Abdali is optimistic about the future of India Post. “I have been in the department 20 years. Even when I joined, I was told the postal system is crumbling and will die. But nothing has happened and nothing will. And I can say I have another 40 years,” he laughs.
However, with the advent of private courier services and the gradual death of personal correspondence as mobile phones and Internet take over, losses have been steady, roughly pegged at over Rs 6,000 crore per annum, according to the India Post Annual Report 2016-2017.
On its website, India Post states its chief long-term strategy — “financial self-sufficiency by generating surpluses from services (existing and new) outside universal service obligation”. The Indian postal system is no longer a mere disburser of mails, Abdali says. “Where one large body of work has died for the Postal Department, other new ones have come up, like commercial mail, admit cards and exam results, and even couriers from e-shopping sites.” The volume of parcels and packet mails stood at almost 99 crore in 2015-2016, five crore more than the previous year.
A local post-office also collects the retail and wholesale prices of rations from villages for calculation of national indices; disburses MGNREGA wages; relays weather reports to farmers; as well as serves as the chief banker to rural India.
Abdali also insists that, with technology, the functioning of post-offices and postmen has improved. “Postmen no longer have to take a boat to deliver letters. Routes are designated to avoid crossing rivers and to ensure this is done via a bridge, for instance. Postmen use cycles and motorcycles.”
Few share his enthusiasm, or agree with him. Rajeev Dwivedi, secretary of the Bharatiya Dak Karmachari Sangh, says for the past few months, postmen have been agitating for salaries commensurate with the 7th Pay Commission, which incidentally doesn’t cover dak sevaks. “Why this stepfatherly attitude?” asks Dwivedi. “The exploitation of postmen during the British Raj continues.”
The dak sevaks’ main grievance is against the Time Related Continuity Allowance system, which gets them a minimum of Rs 5,400 for three hours to a maximum of Rs 11,000 for around five hours. “Safai karmi se bhi bekaar hain hum. Samajhiye, kuchch nahin (We are worse off than sanitation workers. Almost nothing),” says Sudhakar Mishra, a dak sevak.
There is, however, no penalty for failure to deliver mail, according to provisions of the Indian Post Office Act, 1898.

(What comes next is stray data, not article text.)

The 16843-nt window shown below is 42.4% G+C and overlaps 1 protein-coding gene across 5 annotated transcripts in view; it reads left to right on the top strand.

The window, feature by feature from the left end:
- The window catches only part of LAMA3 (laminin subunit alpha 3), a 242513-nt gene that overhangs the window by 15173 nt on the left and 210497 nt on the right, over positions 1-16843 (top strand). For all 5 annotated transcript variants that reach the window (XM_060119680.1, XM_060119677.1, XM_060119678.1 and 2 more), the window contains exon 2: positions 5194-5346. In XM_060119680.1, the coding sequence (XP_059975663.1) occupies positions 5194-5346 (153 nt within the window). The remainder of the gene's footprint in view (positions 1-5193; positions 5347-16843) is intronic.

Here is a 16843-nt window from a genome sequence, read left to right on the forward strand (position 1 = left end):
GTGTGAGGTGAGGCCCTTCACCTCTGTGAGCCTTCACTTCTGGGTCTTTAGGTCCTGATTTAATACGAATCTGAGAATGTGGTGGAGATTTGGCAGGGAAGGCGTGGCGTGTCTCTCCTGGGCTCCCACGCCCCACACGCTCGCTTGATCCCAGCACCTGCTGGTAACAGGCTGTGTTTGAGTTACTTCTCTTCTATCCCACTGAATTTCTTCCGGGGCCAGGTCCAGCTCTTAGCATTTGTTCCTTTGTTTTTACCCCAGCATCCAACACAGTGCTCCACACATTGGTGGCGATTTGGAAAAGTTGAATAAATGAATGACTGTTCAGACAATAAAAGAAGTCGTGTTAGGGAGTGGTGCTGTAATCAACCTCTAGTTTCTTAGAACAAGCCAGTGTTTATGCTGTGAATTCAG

Four hours after he returned from Mirzapur, around 3 am on a Sunday, Dayaram is back at work, after a short nap, and a cup of tea and biscuits. Though today is an off day, he wants to make up for the loss of a working day while they were at Mirzapur. He opens the white felt mail bag he and Satya Narayan got from Radhore, and is relieved to find just one dispatch inside. It’s an Allahabad Bank letter for ‘Narendra Prasad’, a resident of Kandhaura.

Posted four days ago, the letter has travelled 350 km, from the General Post Office in Allahabad, via an India Post mail van, to the Mirzapur Head Office, and finally Anpara.

Dayaram, the branch postmaster of Kandhaura, at his ‘Karyalay’. He bought the computer second-hand and is supposed to make entries into it, but either there is no power or the voltage is low. 
Scribbling into his register, in his dimly lit Karyalay, Dayaram says, “We have to enter all the logs into the computer system now — when we received the mail, when we delivered it, or if we had to return it to the sub-post office as we couldn’t locate the addressee… Computers have come recently, but the distances and difficulties remain the same for us.”
There is another problem. Despite the thermal plants at Sonbhadra, power supply remains erratic. Kandhaura usually gets electricity from only 10 am to 4 pm. “And the computer does not start because the voltage is so low. I had bought it to learn, but I regret wasting my money. It’s of no use. I continue to maintain my records in a register,” Dayaram says.
Meanwhile, the Postal Department has been talking of a Rs 4,500-crore upgradation of the Indian postal system. Abdali calls it “the biggest IT scheme of the country”.